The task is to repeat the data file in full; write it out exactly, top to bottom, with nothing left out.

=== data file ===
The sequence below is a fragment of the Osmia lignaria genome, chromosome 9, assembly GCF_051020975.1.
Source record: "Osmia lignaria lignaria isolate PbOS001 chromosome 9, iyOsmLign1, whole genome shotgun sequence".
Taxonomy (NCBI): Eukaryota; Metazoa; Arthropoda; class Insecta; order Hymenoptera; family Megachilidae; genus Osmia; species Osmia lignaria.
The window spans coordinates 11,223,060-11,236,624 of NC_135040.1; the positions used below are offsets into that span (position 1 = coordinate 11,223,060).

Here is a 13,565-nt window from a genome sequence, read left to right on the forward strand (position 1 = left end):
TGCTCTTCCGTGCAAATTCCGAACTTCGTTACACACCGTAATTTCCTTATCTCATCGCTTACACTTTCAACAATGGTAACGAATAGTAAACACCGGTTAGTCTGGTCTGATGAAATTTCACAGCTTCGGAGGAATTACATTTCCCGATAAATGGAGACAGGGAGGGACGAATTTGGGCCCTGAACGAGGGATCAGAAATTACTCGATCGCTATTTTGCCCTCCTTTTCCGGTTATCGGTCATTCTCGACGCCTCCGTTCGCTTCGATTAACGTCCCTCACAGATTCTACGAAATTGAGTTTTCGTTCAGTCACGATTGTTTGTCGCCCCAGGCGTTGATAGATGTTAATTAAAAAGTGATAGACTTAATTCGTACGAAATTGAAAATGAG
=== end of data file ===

The sequence below is a fragment of the Osmia lignaria genome, chromosome 9, assembly GCF_051020975.1.
Source record: "Osmia lignaria lignaria isolate PbOS001 chromosome 9, iyOsmLign1, whole genome shotgun sequence".
Taxonomy (NCBI): Eukaryota; Metazoa; Arthropoda; class Insecta; order Hymenoptera; family Megachilidae; genus Osmia; species Osmia lignaria.
The window spans coordinates 11,223,060-11,236,624 of NC_135040.1; the positions used below are offsets into that span (position 1 = coordinate 11,223,060).

Here is a 13,565-nt window from a genome sequence, read left to right on the forward strand (position 1 = left end):
TGCTCTTCCGTGCAAATTCCGAACTTCGTTACACACCGTAATTTCCTTATCTCATCGCTTACACTTTCAACAATGGTAACGAATAGTAAACACCGGTTAGTCTGGTCTGATGAAATTTCACAGCTTCGGAGGAATTACATTTCCCGATAAATGGAGACAGGGAGGGACGAATTTGGGCCCTGAACGAGGGATCAGAAATTACTCGATCGCTATTTTGCCCTCCTTTTCCGGTTATCGGTCATTCTCGACGCCTCCGTTCGCTTCGATTAACGTCCCTCACAGATTCTACGAAATTGAGTTTTCGTTCAGTCACGATTGTTTGTCGCCCCAGGCGTTGATAGATGTTAATTAAAAAGTGATAGACTTAATTCGTACGAAATTGAAAATGAG